I had the most fascinating, frustrating and scary experience with my son a couple of weeks ago. He is 18 and decided to assert his independence by putting himself in a potentially dangerous situation. I spent 24 hours not only worrying about his safety, but also worrying if he was thinking I didn’t love him enough to be concerned. When I saw him again, we discussed the situation. He saw his father and I being over-protective, alarmists and not trusting his ability to take care of himself. He believed we thought he was stupid and inept. I told my son none of that was how I felt or viewed him. I shared with him my feeling terrified that he might be hurt, alone, cold, tired or hungry and I wasn’t there to help him. It tore my heart out to think he could feel this way, as it would tap into his abandonment and trauma issues. My son was stunned. It never occurred to him that his choice could have this kind of response.

This event presented the opportunity for our family to look at and work on how we interpret each others' choices and behaviors. My son has a much clearer understanding of our purpose for parenting him. We are not attempting to control him, but love him so much we want him to be safe. As staying in relationship with traumatized children is so important, he really appreciated knowing this. I have a deeper understanding of how he could interpret my actions as not having confidence in his abilities or judgment. I now choose to be more aware of my actions and be clear with my message when being with my son.

Living with and parenting traumatized children is challenging. I have found when these events occur, dealing with them is not a pleasant experience. However, they are valuable opportunities for all of us to learn about ourselves and each other. We can all grow as a family. It may sound odd, but I am grateful for these opportunities. They have molded and shaped all of us to be who we are. I know we will have more opportunities to come. I am both excited and hesitant, but will continue to move forward through it all.

Lynn Cooper

Having just returned from the North American Council on Adoptable Children (NACAC) conference in Denver, my head is still swimming with all of the wonderful and beneficial information regarding working with and rearing foster and adoptive children. The workshops on how childhood trauma affects neurological development, behavior and worldview opened a whole new perspective on why these children do what they do.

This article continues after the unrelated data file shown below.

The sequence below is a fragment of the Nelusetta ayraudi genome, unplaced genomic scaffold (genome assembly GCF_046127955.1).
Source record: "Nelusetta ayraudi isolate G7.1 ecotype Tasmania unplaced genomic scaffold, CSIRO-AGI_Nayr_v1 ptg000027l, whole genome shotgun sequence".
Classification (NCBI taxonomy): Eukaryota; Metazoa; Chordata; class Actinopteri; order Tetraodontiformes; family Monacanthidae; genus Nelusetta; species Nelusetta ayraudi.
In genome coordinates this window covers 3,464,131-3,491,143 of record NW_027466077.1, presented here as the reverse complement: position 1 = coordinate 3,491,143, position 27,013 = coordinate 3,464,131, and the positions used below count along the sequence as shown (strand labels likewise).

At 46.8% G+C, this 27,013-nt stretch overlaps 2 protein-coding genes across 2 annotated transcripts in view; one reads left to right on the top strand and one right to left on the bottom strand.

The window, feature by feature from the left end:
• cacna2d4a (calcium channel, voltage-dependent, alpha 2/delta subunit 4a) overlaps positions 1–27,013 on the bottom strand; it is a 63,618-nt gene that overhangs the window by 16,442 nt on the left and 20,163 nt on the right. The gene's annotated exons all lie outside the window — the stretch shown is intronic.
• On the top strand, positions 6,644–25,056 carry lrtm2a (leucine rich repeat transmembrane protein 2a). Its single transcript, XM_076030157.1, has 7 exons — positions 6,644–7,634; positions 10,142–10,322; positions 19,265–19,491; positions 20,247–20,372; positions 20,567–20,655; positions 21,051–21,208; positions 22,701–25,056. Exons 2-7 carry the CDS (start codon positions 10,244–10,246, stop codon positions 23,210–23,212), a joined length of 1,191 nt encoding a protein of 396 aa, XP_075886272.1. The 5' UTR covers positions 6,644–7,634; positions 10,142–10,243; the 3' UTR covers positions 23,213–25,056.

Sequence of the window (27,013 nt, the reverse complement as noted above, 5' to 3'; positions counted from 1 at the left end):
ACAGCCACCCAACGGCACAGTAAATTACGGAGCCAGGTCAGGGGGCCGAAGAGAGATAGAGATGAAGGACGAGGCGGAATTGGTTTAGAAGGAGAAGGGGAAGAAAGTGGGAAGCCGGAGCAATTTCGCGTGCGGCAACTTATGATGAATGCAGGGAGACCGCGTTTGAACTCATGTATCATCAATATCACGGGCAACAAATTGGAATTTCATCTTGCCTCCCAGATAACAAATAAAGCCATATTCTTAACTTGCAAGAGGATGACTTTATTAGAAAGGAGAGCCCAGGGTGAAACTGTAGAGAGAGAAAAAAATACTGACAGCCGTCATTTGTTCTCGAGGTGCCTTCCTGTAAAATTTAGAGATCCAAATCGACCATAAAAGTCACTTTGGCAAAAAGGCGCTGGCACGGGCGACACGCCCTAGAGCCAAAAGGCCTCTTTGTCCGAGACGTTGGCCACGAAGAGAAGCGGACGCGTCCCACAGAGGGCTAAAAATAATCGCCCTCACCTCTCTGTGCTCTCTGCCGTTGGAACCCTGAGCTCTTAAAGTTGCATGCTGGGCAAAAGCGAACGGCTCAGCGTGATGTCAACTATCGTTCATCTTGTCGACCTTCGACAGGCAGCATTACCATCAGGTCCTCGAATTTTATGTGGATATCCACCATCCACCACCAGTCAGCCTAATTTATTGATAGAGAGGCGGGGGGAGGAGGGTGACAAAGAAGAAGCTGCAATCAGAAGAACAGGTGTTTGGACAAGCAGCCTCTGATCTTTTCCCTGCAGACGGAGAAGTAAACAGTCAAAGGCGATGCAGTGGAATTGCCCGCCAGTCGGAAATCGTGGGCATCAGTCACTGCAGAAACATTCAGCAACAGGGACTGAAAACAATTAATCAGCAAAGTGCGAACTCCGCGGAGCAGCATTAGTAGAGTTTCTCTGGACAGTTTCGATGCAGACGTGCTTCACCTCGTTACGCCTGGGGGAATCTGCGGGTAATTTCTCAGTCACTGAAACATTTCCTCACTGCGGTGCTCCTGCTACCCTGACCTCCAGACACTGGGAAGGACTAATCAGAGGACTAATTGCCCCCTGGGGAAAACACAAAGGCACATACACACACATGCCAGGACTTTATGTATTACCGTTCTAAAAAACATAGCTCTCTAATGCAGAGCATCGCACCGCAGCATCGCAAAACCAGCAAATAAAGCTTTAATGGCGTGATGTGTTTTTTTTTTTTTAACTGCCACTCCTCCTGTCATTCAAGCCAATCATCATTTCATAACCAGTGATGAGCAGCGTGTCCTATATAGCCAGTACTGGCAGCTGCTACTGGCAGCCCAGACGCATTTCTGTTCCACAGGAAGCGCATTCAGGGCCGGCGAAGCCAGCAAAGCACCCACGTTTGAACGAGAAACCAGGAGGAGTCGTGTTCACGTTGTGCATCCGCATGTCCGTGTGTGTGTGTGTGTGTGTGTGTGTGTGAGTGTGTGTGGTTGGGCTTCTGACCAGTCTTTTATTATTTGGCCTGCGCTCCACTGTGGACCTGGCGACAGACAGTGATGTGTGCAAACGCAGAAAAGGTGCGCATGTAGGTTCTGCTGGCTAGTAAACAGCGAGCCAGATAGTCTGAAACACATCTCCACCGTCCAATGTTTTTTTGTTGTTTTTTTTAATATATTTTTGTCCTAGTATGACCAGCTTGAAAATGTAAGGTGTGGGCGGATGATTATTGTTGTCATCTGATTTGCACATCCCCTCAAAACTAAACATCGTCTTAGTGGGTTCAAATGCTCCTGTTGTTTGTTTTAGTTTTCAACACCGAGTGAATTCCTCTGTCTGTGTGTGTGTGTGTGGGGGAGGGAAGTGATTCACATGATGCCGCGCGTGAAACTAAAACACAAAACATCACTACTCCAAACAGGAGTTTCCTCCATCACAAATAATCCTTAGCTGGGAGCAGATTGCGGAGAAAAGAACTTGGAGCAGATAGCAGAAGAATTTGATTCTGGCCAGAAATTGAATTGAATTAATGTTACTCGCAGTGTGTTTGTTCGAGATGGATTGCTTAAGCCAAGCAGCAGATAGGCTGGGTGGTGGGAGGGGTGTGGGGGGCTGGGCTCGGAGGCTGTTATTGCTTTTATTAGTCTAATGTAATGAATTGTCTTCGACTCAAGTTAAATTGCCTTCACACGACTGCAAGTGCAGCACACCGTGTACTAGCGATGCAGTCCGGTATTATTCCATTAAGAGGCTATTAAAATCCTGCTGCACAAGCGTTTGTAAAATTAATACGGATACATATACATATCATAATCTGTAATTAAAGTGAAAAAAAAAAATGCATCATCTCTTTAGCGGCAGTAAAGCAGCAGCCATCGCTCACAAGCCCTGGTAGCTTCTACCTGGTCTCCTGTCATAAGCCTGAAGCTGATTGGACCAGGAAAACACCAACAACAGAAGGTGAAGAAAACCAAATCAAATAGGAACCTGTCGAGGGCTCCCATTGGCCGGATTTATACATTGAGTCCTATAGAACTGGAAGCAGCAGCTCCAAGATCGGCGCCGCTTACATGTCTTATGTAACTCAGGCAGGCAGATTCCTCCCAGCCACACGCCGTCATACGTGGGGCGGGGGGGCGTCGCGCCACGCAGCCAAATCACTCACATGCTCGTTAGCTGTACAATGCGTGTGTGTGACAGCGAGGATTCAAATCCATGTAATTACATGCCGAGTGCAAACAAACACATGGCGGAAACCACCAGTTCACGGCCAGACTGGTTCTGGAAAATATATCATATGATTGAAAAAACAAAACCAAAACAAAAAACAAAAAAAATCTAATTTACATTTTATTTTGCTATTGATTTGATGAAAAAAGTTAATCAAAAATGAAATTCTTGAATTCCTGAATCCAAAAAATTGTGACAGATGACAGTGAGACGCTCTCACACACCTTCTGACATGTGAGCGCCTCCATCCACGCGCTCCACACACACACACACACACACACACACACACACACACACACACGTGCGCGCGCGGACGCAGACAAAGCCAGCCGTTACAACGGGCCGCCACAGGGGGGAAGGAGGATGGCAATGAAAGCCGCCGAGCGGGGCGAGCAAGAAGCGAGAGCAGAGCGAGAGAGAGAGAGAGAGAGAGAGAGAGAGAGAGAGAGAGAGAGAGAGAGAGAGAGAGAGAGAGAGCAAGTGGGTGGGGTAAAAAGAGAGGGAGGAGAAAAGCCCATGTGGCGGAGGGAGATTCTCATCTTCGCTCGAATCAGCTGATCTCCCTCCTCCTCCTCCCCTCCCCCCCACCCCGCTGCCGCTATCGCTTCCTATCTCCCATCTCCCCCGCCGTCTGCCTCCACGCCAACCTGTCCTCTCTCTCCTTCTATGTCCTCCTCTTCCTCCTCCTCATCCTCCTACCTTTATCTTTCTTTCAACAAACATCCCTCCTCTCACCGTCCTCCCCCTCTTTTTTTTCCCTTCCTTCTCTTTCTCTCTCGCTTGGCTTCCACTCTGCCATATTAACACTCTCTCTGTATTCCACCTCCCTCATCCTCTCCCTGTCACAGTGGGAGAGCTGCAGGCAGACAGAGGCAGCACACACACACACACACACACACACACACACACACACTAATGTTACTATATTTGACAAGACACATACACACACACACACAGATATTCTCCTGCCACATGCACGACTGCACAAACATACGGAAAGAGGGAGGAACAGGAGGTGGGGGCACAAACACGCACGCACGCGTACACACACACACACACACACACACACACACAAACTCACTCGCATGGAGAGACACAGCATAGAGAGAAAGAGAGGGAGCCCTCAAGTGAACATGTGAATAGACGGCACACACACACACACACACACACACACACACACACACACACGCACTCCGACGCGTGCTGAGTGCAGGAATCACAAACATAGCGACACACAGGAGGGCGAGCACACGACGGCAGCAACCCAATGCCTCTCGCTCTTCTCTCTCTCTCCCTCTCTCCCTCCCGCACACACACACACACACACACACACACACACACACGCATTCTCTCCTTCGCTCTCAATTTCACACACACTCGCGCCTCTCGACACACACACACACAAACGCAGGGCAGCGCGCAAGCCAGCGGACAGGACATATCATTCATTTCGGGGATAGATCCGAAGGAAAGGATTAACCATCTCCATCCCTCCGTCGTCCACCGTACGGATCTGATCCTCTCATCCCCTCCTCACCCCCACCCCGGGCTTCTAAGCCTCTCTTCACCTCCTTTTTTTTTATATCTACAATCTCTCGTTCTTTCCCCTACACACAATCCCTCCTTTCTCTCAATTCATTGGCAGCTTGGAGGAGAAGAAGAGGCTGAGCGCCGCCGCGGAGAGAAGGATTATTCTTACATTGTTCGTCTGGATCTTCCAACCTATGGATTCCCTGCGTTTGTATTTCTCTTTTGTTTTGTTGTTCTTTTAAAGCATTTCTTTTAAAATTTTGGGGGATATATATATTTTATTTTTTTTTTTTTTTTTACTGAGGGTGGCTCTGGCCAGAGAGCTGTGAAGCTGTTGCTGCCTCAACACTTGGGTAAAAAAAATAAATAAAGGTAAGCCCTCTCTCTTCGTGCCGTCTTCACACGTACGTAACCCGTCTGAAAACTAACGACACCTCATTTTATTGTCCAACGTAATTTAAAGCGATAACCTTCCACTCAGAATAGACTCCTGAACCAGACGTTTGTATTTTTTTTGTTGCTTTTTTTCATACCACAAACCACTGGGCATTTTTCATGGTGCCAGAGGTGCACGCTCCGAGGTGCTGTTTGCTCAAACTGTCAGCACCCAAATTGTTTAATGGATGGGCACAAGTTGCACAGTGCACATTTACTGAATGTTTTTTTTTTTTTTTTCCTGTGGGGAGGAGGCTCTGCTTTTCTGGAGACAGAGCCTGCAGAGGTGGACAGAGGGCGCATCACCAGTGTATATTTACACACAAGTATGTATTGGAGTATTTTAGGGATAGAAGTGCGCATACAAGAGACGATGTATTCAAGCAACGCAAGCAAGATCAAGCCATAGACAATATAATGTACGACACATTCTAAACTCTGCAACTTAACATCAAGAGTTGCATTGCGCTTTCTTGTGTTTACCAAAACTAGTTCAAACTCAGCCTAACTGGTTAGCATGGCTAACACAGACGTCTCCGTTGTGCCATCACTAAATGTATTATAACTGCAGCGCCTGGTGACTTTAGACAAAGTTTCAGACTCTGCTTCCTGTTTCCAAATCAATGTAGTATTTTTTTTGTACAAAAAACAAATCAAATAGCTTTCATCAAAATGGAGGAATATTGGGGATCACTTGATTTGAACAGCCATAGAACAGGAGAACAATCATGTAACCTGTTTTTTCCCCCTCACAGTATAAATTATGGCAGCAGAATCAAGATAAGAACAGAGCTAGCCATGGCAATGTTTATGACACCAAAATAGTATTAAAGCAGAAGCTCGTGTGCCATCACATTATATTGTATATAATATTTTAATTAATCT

I gained further understanding of these behaviors while attending a workshop on Fetal Alcohol Spectrum Disorders (FASD). Children who have a spectrum disorder struggle in many different areas, ranging from learning disorders to social difficulties. As valuable as these workshops were in creating a deeper empathy and understanding of our children’s behaviors, the last seminar I attended , “How Parents Can Learn to Forgive” was of the most value to me.

My sons were physically abused, neglected and born with FASD. Parenting them has been a struggle. I thought by providing a loving and supportive home, they would be grateful and have “normal” childhood attitudes and behaviors. When they didn’t, I took their behaviors personally. I thought I was a bad mom because my children were acting out. At the time, I did not know how to separate the behavior from the source. My sons and I have struggled to have a close relationship as they have grown to be teenagers and young adults. This workshop helped me to see how forgiving them for their behaviors, and forgiving myself for my choices and behaviors, would open a space for my sons and I to build the close relationship we want.

The workshop was based on the book Forgiveness Is a Choice by Dr. Robert D. Enright. He speaks of the 4 phases of forgiveness, giving guidance during each phase.

Phase 1: Uncovering your anger; asking you to look at yourself and answering the following questions: Have you faced your anger? Are you afraid to expose your guilt or shame? Has your anger affected your health? Are you obsessed with the injury or the offender? Do you compare your situation with that of the offender? Has the injury changed your worldview or your life?

Phase 2: Deciding to forgive; decide what you have been doing is not working, be willing to begin the process to forgive and then decide to forgive.

Phase 3: Working on forgiveness; work toward understanding, compassion, acknowledge your pain and let it be. Do an act of kindness toward the offender or to honor your decision.

Phase 4: Discover release from emotional pain; this is the growth phase discover the meaning of suffering, your own need for forgiveness, that you are not alone, the purpose of your life and the freedom that comes from forgiveness.

My son and I went to lunch when I came home from the conference. I worked through the phases, sharing what I had learned with him and asked him to forgive me for not understanding that his behaviors were not meant to hurt, defy, or disrespect me. He behaved this way due to the trauma and circumstances of his life before he came to our family. Not only did he forgive me, but by my modeling this for him, he asked me to forgive him for not being more patient with me. My son and I are now free to move past our hurts and create the deeper, closer relationship we both desire. What a gift!

Lynn Cooper